• Q: I have noticed that I am having more headaches over the past two weeks. The pain seems to come frombehindmy head and upwards, even to my eyes. Is this something Physical Therapy can help? Ask a PT: Have a question about physical therapy, an injury or pain you’re experiencing? Getting older certainly has its perks! There’s retirement, more time for family events and activities, opportunities to travel, and the ability to finally sit back, kick your feet up for a while and let your hardwork pay off. Alongwith thosemany benefits, however, comes the challenge of remaining physically active. Inactivity increases with age. In fact, statistics show that roughly one third of people 65-years-old are physically active. That’s in contrast to the roughly 80 percent of the general population. According to the Center for Disease Control and Prevention, folks over the age of 65 should be doing 150 minutes of exercise eachweek. This can be broken up into three 10-minute sessions of moderately intense exercises. Try incorporating the following stretches and exercises into your daily routine so you can start gradually improving your health and wellness. Stay Active at Any Age! Clinic News What’s happening at LSTC...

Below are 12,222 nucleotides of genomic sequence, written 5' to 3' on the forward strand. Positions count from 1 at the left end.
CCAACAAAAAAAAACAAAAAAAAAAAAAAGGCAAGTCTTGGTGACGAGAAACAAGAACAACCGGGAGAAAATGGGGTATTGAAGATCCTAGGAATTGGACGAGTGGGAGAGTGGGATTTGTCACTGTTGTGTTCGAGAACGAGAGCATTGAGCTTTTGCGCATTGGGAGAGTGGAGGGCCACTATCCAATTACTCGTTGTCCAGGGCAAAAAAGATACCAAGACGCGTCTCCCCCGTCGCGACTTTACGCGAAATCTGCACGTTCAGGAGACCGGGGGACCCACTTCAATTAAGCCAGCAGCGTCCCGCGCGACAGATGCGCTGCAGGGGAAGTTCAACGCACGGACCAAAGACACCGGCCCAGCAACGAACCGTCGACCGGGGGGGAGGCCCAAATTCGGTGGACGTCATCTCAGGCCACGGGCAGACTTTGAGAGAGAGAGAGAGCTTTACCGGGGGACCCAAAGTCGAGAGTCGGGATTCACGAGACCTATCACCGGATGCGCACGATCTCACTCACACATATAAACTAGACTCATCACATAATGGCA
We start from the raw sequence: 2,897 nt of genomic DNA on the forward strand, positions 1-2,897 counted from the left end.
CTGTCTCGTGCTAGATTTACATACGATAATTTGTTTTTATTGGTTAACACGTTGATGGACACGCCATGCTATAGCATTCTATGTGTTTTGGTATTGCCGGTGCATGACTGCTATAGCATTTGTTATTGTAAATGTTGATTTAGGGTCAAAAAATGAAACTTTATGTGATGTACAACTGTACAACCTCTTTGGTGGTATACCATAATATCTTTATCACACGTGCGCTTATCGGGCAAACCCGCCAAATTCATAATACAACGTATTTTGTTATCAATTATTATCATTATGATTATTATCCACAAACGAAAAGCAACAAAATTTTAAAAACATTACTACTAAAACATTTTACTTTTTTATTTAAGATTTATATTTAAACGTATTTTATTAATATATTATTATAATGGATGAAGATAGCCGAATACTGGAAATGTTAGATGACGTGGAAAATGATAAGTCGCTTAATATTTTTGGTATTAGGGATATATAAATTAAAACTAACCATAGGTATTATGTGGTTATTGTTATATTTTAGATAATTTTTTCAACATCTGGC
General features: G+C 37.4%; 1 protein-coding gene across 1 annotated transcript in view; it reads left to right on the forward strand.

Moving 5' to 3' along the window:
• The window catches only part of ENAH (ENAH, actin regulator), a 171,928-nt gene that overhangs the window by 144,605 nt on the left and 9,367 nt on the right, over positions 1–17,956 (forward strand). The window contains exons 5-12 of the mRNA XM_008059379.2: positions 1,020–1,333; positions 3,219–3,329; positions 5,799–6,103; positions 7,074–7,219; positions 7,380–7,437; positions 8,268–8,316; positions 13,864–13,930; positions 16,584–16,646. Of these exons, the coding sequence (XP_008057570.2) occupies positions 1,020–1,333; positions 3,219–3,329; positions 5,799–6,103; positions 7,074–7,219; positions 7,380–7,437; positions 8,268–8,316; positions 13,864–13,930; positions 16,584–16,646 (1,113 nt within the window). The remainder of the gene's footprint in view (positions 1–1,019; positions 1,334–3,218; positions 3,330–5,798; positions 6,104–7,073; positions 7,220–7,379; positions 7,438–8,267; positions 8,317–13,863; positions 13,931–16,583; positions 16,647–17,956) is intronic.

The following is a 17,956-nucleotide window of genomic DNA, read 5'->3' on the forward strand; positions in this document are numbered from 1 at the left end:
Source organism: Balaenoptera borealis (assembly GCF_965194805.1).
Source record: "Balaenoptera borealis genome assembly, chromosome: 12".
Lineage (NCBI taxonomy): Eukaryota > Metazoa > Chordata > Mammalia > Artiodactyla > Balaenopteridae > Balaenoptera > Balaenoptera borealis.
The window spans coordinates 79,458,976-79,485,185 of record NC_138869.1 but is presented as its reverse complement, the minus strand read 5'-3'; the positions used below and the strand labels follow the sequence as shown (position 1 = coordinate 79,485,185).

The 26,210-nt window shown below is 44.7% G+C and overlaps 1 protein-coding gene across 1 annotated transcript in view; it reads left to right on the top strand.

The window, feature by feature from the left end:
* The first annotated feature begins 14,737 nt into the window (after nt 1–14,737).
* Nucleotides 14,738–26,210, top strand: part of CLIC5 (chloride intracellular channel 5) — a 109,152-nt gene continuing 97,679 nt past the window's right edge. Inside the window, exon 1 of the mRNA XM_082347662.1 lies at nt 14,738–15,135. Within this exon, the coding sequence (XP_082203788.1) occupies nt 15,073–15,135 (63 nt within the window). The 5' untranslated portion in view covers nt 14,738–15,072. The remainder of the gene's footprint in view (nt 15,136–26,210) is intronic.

A. Scapular Squeezes 1. Sit up tall with shoulders upright 2. Pull your shoulders back 3. Hold that squeeze for 20 secs. 10 times. B. Bicep Curls 1.Starting Position 2.Bend elbows bringing your hands to your face 3.Repeat 10 reps for 2 sets C. Seated Marches Step 1: Sit upright in a chair. Step 2: Tighten your core. Step 3: Bring one knee straight up to your chest and slowly lower it back to the floor. **Perform 2 sets of 10 repetitions. D. Seated Kicks Step 1: Sit upright in a chair. Step 2: Tighten your core. Step 3: Straighten one leg out forward and slowly bring it back to the floor. Step 4: Repeat on the other leg. ** Perform 2 sets of 10 repetitions.
Refer someone to LSTC for physical therapy! When they come in for care and tell us you referred them, we will enter you into our drawing for a $50 gift card!
• A: Yes, it is something physical therapy can help. Your symptoms suggest it may be an occipital headache. The occipital muscles are a group of muscles located in the neck just under the back of your skull. These muscles connect the top two vertebrae to your head. Those muscles become irritated and tender and can sometimes radiate pain upwards. A physical therapist can do a thorough evaluation to assess if thismay be the cause of your pain. If it is, heat and stretching will be done as well as manual work to attempt at releasing those small occipital muscles. We’ll also educate patients on proper sitting posture as well as the importance of taking breaks from too much repetitive neck movement.
Every time we have 13 entries in the jar, we will draw a name for a $50 gift card. Then the game starts over. Play now for your chance to win and keep playing for more chances!
CONGRATS TO GREG GILES! Greg referred a brand new patient to LSTC and we drew his name in our recent raffle. He wins a $50 gift card. Congrats Greg and thank you for helping spread the work about LSTC!
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